Tuesday, October 19, 2010
Mandarin Chinese, most likely.
What if she has not yet uttered a single word? What if she is still just babbling?
The answer remains the same. Her primary language or L1 will be Chinese.
Think about it. At about 30 weeks (Gestation) when this child was still inside her mother's womb, she could hear; the muffled speech patterns, tone, inflection,the sweetly sung lullaby. That means that even if the child is only say, ten months old (and never spoken a word), she will have had the experience of hearing HER language for nearly a year.
Many people take this critical time period for granted. The first 8-10 months of a child's language development is almost exclusively receptive learning. They are quite literally "taking it all in". Most children that spend time in welfare institutions or orphanages have significant developmental delays in the areas of sensory, motor and speech. If you think about it, that makes sense. Without the stimulation, how can they gain experience?
The process of acquiring a second language at this point is as follows:
A. Child is exposed to L1 (Mandarin Chinese) for up to one year. He/She is learning language concepts that will build a solid language base. These concepts do not generally go away, but transfer to new languages.
B. The child may babble or say non-sense syllables in her L1. This part is very interesting. All children are born with the ability to create EVERY sound in EVERY language. As they hear a specific language repeatedly, the sounds of that language are reinforced. Those that are not heard on a regular basis will fade and no longer be available to the child. WOW!! Now, that is interesting. That explains why Asian folks speaking English have such a hard time with certain sounds. They don't exist in their language. (The scene from "A Christmas Story" comes to mind.)
C. The child is adopted and taken to the US where L1 disappears instantly. Many suggest that continuity can be achieved by playing DVDs of Chinese Mandarin Dialog or Music. This seems like an excellent idea. Hearing one's primary language L1 can help to calm and comfort them. It is during this transition to the US when L1 may start to fade because the child is no longer receiving daily exposure to L1.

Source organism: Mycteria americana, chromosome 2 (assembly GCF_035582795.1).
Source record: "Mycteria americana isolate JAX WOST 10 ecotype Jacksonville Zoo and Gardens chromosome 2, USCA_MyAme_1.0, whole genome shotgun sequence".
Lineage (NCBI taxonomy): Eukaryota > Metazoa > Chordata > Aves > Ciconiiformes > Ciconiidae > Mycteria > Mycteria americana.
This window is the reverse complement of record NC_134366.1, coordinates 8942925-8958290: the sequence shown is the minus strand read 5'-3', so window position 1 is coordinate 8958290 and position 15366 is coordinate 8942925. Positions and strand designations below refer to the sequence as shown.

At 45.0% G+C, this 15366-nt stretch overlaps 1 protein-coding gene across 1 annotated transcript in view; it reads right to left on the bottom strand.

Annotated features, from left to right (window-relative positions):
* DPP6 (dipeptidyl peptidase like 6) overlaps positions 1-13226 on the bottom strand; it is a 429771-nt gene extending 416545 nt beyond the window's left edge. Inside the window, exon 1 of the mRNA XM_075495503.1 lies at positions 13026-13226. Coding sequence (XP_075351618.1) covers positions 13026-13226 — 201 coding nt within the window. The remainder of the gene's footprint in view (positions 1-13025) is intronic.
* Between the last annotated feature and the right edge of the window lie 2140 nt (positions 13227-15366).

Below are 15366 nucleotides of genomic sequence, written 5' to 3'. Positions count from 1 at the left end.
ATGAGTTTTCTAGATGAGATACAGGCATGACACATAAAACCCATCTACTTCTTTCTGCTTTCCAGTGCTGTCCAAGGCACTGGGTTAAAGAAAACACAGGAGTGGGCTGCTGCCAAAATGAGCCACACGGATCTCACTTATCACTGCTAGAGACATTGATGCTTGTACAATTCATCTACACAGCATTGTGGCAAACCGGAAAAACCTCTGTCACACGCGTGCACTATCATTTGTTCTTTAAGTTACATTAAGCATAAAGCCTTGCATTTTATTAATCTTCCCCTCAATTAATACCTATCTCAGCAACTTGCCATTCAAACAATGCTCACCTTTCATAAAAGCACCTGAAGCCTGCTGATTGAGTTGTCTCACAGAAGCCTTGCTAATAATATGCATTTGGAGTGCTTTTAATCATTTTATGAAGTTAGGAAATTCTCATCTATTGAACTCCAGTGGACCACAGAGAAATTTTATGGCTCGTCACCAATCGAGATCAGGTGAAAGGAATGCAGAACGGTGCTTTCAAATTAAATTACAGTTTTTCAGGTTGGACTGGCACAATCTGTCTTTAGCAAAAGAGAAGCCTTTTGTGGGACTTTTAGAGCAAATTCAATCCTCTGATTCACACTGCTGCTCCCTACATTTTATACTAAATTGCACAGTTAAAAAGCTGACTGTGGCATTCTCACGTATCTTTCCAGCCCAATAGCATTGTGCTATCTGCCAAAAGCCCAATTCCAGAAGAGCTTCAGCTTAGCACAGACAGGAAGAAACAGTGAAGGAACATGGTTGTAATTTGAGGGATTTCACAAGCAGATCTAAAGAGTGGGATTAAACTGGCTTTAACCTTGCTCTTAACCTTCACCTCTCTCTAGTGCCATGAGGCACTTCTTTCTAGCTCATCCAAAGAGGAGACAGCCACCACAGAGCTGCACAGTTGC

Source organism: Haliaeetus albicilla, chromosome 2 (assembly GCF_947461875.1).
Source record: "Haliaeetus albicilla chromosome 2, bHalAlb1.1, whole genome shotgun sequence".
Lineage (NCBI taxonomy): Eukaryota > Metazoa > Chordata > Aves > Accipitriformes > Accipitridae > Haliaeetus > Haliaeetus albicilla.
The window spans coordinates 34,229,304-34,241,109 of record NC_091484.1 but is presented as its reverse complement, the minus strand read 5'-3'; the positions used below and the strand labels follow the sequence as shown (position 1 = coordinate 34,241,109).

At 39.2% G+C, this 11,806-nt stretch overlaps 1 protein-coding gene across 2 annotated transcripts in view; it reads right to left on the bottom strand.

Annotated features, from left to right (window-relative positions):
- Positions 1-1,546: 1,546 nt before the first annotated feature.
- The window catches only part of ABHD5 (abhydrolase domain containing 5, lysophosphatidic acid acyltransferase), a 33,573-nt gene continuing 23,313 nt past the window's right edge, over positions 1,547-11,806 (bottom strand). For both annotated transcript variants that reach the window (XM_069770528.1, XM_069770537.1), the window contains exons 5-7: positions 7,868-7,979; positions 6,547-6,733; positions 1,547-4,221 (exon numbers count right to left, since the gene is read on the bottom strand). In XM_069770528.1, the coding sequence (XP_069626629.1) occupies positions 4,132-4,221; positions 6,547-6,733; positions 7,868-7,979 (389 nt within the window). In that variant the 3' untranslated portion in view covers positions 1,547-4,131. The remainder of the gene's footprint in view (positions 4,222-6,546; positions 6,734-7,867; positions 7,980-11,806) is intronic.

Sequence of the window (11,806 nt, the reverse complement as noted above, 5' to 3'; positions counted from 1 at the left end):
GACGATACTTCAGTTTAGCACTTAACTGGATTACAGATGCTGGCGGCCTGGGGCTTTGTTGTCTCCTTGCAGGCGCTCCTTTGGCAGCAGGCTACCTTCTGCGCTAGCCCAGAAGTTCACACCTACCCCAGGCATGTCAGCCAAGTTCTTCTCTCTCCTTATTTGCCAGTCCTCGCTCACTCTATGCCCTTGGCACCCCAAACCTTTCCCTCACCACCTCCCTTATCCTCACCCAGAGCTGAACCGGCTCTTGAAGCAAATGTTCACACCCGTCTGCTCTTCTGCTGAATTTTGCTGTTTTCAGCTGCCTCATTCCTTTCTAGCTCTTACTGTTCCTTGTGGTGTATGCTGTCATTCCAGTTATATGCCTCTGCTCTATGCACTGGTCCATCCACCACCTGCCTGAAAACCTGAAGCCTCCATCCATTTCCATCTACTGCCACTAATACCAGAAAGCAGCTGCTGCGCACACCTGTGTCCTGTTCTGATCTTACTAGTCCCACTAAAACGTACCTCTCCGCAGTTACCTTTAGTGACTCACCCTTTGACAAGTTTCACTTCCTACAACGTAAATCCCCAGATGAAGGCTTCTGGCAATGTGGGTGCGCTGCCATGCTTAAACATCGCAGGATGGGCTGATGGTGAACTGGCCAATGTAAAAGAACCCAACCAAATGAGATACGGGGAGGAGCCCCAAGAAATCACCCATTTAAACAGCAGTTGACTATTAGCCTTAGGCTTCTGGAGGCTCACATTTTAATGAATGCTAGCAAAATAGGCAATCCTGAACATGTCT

D. The adopted child hears L2 spoken by family and in the world around them. This is the point at which I believe that sign language is a VERY VALUABLE tool. Sign is a universal language. It's amazing to be able to give children both visual and auditory information at once. Receptively they are gaining L2 as L1 continues to fade. Many of the valuable concepts learned in L1 will transfer to L2 as it becomes more familiar.
E. Eventually L1 fades completely and L2 becomes the primary language. We hope that this never TOTALLY happens. We want to learn a few phrases and words in Chinese to help our daughter hold on to a tiny part of her culture and language. But, ultimately this is the end product. The hope is that the child swaps out L1 for L2.
WHAT YOU MUST KNOW WHEN ADOPTING INTERNATIONALLY!!
Although many early concepts can be transferred from one language to another, there is still a significant delay in L1. When the child arrives in the US and is submersed in a new language and culture there is likely a significant loss of identity happening, much confusion and probably some fear. Imagine that this child is a "Newborn" in a sense when it comes to language. Her language development and skills will be equivalent to the number of months she's been in the US plus a few months to account for learned basic concepts (not lost) that will transfer to L2. ie: If she is 15 months but has been in the US only 6 months, then you should be looking at the milestones for about and 8-10 month old. This gap, will slowly close if the child is typically developing, but be very patient. It's quite an experience to have this HUGE life change.
Hopefully this has given some useful information on language acquisition and made a plug for using Sign Language with your adopted child. There will be more to come about Sign in future posts. Come back and visit again soon.